Before I had kids I would watch Super Nanny in utter disgust.
"My children will never be like those kids. My children will obey and be respectful always - because I will be the best parent ever."
Then I had kids.
And my kids are good. And they do obey. And they are respectful. Just not always.
See, the funny thing about my kids that I didn't factor into the equation before I had children, is that they are in fact kids.
And the other thing I did not factor into the equation before I had children, is that I have no clue what I am doing and quite honestly am just trying my best, but am no where near being the best parent ever.
Anyway, so Super Nanny has all of these really great suggestions. One of which she gives to moms who are at home all day with their children, is a schedule.
So, I have a handy dandy little schedule that I have posted on my dining room wall.
And it's been there for almost two years.
And I have followed it for a total of, maybe, four days.
I don't know why I'm not more consistent about it...well, ok, I'm lazy.
Well, not really lazy, but following a schedule is hard. Following a schedule takes planning and forethought and determination and a plan. Following a schedule does not allow for me to sit at the computer aimlessly while my children play "survival of the fittest."
But, unfortunately, Super Nanny is right. When I follow a schedule, my children are actually human. They play nicer, they speak kinder, they engage longer. My children, when following a schedule, are more like the imaginary children that I envisioned before I had them (although, those children were always clean and never spoke in an ungodly decibel.)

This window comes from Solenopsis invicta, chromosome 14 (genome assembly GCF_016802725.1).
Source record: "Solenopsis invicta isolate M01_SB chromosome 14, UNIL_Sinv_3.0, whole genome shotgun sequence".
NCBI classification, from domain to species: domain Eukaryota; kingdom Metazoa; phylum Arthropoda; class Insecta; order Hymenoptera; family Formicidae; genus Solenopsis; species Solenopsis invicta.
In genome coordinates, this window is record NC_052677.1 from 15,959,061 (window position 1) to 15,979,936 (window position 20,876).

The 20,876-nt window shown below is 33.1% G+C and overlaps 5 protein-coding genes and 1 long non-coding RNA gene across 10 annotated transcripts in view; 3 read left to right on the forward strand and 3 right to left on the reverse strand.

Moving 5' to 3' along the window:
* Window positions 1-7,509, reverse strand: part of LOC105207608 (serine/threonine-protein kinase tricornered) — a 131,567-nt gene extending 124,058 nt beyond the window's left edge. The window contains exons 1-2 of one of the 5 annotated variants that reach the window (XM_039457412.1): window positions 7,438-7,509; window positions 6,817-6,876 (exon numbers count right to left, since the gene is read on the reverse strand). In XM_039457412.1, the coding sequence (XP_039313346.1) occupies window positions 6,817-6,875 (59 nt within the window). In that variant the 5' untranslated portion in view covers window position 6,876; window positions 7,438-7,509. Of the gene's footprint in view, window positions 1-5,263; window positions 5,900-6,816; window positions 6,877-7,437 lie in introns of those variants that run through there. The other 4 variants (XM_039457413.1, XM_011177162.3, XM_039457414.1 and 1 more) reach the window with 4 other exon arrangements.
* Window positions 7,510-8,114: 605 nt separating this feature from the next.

So, it's been crazy here especially with Christmas and Lily's birthday and just the general mood of our home (for goodness sake, this blog is called THE JOYFUL JUNGLE) and I have been just winging it more than usual. And it seems that since I have been winging it, my house is more jungle-y that normal, and not as joyful as usual. So yesterday, I determined that I would do the schedule as my last attempt at any glimpse of sanity.
My children were great...mostly.
I didn't raise my voice...hardly.
My kid didn't fight...much.
We played pretend, they played board games, we ate for a designated time instead of all day, and the joy returned.
Praise the Lord!!!!!!!
I mean it makes sense...really, it does. When you are working at a "real" job (you know, the kind you get paid for) when you have a plan for your day you are more productive. When there are goals and time frames and deadlines you must meet, you get more done. If you want to get paid, you produce.
For some reason, I don't often look at being a stay at home mom with the same outlook as I did when I had a job. I mean possibly, quite possibly, if I approached my day hoping to achieve something other than just survival - our days would be greater, more productive, happier. And although I don't get paid (seriously, can't the government figure out a way to pay stay at home moms) I do get better behavior out of it and a happier home.
Do you look at your role as a mom as a job or do you approach it with the "fly by the seat of your pants" mentality? Does your family have a schedule - do you actually follow it or is it more of a decoration like mine generally is?
So after nap time, it's lunch - and then go somewhere time (ya, that's totally and completely for my benefit and mental sanity) however, today it is a blizzard outside so we may just have to pretend to go somewhere...maybe Hawaii?